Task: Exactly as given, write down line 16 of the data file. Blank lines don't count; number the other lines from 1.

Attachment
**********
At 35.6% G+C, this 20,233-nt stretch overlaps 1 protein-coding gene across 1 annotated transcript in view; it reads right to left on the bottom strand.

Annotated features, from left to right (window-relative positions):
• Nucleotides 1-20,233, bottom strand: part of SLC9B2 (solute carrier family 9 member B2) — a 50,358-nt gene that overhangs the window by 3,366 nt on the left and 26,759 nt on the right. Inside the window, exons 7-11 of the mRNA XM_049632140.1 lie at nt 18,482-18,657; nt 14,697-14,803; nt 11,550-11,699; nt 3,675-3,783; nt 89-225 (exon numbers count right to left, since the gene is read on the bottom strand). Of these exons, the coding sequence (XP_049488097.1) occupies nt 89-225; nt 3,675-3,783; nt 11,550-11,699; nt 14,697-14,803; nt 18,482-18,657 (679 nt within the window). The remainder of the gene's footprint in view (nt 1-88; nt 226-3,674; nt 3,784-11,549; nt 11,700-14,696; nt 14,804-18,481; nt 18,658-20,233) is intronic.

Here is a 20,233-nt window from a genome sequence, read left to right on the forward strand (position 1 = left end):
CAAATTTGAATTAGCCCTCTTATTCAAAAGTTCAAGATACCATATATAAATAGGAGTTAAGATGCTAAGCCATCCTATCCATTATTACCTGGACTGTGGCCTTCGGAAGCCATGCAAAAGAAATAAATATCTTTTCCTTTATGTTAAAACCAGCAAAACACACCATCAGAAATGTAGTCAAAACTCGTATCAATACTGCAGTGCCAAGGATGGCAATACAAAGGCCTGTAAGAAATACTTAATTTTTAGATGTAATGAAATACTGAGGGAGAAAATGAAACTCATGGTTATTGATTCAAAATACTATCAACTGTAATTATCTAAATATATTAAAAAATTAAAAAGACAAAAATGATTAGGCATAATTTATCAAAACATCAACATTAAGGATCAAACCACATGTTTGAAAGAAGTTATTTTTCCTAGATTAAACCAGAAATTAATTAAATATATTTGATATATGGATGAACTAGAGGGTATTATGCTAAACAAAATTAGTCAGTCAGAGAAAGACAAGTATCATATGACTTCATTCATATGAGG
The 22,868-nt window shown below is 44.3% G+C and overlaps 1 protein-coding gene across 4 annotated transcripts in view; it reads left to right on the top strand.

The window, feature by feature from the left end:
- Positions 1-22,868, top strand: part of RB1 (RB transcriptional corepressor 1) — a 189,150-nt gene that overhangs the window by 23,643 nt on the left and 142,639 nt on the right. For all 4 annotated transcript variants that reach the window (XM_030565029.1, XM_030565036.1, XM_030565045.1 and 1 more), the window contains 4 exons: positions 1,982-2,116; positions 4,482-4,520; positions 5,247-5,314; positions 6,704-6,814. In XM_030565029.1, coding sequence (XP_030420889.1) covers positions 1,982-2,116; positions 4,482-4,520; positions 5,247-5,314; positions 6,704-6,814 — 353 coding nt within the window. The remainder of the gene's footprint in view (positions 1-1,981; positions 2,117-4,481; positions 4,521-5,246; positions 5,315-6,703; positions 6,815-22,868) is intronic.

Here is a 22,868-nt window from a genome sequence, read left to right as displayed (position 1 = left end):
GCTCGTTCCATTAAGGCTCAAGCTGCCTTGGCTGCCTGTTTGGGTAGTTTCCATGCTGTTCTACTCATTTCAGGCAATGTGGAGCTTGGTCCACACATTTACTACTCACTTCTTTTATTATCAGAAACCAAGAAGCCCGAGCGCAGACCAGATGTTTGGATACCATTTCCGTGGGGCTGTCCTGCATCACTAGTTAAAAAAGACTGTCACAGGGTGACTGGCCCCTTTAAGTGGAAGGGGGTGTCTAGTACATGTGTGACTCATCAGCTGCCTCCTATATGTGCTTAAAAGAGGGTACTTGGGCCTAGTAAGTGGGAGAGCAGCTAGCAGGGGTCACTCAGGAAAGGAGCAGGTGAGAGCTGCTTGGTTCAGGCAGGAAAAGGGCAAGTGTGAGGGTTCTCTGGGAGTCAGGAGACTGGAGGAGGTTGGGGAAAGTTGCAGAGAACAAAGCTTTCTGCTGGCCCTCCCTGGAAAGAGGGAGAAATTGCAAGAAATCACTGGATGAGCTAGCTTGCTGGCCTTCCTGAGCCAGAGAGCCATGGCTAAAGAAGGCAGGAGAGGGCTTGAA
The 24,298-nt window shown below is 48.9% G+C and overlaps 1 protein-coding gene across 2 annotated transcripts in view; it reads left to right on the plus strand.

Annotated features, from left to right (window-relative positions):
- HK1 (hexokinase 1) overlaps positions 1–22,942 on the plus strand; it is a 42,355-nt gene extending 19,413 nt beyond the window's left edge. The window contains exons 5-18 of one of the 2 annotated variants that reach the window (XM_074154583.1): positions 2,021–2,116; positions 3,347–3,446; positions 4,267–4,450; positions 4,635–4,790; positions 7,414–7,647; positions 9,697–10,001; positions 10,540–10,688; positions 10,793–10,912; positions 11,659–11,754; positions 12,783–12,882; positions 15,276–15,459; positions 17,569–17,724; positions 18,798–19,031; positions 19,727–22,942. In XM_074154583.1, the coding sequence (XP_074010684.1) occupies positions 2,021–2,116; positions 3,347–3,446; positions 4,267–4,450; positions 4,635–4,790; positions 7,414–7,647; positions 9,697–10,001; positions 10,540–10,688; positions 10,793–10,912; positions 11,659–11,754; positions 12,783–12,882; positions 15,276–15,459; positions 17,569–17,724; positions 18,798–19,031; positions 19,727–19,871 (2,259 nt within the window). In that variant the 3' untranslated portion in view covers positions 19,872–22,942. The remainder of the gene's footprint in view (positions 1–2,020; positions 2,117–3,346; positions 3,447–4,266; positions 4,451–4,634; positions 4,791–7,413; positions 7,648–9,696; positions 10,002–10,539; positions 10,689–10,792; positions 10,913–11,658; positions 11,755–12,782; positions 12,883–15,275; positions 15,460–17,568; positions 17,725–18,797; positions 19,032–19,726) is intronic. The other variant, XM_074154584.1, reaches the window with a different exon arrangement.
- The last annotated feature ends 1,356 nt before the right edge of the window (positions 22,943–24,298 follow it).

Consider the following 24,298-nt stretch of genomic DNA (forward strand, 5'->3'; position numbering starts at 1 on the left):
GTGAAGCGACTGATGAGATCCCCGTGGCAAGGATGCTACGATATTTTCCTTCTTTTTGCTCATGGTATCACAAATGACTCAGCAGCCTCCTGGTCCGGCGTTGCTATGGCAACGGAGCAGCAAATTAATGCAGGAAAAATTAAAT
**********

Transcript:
GTGAAGCGACTGATGAGATCCCCGTGGCAAGGATGCTACGATATTTTCCTTCTTTTTGCTCATGGTATCACAAATGACTCAGCAGCCTCCTGGTCCGGCGTTGCTATGGCAACGGAGCAGCAAATTAATGCAGGAAAAATTAAAT